Jesse Mulligan’s Auckland Restaurant Review: The Terrace, Oyster & Chop’s Seafood-Forward Sibling

By Jesse Mulligan
The banana prawns, sashimi and gnocchi on the menu at The Terrace, a new restaurant in the Viaduct. Photo / Babiche Martens


Cuisine: Seafood bistro

Address: 87 Customs St West, Viaduct Harbour

Reservations: Accepted

Phone: (09) 377 0125

Drinks: Fully licensed

From the menu: Oysters $33 per half dozen; sashimi $32; Parisian gnocchi $25; wagyu bavette $53; banana prawns $39

Rating: 14/20

Score: 0-7 Steer clear. 8-12 Disappointing, give it a miss. 13-15 Good, give it a go. 16-18 Great, plan a visit. 19-20 Outstanding, don’t delay.

How are we to appraise an empty restaurant? It’s almost impossible to imagine what the vibe will be like when it’s full.

When I visited, the only other people there were the waiters (two of them, lovely, with mostly excellent English) and the manager (jolly, busy, not sure why). He told me they expected things would pick up when the weather was warmer, a prediction that sounds like optimism but is more like pessimism when somebody says it to you on the 8th of June.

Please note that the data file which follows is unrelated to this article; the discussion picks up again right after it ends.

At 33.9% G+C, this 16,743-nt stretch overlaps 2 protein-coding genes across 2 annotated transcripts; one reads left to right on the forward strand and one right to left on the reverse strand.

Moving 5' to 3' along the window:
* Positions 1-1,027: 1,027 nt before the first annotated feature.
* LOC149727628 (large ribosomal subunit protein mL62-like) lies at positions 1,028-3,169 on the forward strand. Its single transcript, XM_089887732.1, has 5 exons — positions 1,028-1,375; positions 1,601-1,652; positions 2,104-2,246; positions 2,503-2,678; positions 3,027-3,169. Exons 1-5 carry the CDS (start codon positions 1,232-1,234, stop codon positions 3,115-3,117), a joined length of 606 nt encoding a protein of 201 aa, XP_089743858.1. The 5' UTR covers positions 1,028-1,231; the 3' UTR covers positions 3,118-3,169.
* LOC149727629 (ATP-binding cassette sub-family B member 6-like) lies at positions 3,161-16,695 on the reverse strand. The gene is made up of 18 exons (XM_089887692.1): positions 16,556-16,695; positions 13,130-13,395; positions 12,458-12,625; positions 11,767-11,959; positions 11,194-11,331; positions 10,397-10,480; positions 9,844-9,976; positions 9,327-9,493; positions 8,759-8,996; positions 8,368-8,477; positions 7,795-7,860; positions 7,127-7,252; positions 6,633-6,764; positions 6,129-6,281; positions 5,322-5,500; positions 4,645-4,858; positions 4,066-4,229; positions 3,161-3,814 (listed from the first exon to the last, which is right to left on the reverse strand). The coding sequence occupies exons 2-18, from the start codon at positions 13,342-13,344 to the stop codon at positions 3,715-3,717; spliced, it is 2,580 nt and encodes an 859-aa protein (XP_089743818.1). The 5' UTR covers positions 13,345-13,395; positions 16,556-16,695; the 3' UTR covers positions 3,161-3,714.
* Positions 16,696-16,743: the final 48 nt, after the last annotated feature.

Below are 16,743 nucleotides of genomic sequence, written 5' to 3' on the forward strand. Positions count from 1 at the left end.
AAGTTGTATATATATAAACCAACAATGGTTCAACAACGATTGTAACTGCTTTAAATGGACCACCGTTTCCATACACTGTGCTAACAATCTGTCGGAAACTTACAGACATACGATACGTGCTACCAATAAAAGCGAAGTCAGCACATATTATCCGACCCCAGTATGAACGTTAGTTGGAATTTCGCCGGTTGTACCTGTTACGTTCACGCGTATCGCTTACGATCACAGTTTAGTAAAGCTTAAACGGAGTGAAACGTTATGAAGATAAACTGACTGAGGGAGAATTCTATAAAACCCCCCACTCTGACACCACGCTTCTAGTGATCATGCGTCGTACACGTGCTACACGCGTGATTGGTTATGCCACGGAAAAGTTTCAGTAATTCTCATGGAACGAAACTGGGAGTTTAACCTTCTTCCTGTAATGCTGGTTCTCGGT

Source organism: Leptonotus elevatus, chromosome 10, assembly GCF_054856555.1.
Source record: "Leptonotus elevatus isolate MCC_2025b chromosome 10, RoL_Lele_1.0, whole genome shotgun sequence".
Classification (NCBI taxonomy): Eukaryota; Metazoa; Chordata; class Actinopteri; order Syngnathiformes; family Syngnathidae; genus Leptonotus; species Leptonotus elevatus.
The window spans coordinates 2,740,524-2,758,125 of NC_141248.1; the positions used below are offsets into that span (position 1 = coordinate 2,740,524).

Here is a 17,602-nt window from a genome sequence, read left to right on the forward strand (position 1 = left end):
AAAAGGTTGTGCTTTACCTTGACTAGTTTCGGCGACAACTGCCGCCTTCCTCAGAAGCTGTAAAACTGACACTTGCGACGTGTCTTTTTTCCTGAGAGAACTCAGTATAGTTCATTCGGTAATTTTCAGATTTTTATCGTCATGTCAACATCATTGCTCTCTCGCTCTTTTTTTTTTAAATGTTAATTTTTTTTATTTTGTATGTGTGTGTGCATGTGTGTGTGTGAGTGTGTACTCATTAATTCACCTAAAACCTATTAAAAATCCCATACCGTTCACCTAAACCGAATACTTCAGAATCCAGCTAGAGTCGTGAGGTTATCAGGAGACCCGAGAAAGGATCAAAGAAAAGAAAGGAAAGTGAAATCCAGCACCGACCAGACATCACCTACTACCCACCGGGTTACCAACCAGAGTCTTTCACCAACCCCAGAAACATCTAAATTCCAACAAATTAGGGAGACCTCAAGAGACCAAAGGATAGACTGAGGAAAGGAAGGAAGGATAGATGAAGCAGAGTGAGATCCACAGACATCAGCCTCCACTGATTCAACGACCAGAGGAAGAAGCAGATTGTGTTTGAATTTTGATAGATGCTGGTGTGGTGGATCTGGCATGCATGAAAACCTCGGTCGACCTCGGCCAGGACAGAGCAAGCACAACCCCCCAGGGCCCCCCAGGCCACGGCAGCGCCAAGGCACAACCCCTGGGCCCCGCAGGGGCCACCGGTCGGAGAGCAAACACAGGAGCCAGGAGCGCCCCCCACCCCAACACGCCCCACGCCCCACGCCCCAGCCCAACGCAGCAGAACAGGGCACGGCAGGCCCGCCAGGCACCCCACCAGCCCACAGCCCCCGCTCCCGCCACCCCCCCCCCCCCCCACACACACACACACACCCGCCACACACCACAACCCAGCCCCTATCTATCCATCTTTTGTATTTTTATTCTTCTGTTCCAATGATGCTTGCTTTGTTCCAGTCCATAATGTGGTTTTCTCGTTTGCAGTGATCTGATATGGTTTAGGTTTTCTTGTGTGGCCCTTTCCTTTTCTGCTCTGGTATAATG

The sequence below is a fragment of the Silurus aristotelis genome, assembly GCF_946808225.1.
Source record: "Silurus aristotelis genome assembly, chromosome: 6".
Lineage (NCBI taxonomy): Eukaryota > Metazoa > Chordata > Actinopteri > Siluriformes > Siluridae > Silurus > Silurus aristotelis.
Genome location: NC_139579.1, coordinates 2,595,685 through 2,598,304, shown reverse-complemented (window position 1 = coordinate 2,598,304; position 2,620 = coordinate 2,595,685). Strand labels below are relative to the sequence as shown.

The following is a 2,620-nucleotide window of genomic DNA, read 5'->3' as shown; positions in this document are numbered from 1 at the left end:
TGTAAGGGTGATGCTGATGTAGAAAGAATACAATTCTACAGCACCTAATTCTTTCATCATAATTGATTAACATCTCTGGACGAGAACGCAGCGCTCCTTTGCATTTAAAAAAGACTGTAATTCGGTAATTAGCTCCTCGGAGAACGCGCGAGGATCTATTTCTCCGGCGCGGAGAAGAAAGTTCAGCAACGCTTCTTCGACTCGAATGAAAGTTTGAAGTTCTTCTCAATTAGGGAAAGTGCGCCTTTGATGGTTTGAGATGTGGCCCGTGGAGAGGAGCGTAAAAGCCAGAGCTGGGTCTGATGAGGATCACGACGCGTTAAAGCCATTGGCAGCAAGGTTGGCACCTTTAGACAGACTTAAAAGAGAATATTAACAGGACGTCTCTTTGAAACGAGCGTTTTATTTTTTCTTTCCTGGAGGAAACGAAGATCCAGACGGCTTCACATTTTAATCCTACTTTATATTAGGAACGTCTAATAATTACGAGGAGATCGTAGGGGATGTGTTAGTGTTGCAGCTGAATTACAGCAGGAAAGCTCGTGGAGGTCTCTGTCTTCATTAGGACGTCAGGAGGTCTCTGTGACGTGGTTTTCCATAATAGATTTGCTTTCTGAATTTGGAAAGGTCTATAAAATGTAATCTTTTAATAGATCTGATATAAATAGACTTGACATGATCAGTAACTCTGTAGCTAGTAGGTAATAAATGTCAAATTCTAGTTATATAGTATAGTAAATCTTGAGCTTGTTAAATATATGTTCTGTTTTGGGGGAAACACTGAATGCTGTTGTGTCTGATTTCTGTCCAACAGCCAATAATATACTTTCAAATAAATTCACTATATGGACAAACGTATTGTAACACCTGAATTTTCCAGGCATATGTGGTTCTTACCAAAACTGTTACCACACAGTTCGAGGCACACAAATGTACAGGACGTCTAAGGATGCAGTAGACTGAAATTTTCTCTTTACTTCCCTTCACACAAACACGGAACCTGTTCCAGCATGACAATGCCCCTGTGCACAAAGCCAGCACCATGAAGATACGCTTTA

What is the point of The Terrace, an almost stand-alone, almost outdoor restaurant annexed to Oyster and Chop?

“It’s the sort of place people can come for two drinks before they go to the show Hamilton or …” the manager paused for a moment but couldn’t think of another nice thing to do in the city after two drinks.

The Terrace dining room looks out over the Viaduct. Photo / Babiche Martens
The Terrace dining room looks out over the Viaduct. Photo / Babiche Martens

“So it’s a bar for grown ups?” I offered, trying to help out with a catchy marketing slogan he could use once his go-to musical closed in three days’ time.

“Yes!” he agreed. “But we will let some young ones in too, if you know what I mean!”

He laughed, so I laughed. My dad laughed. The three of us were having quite a time.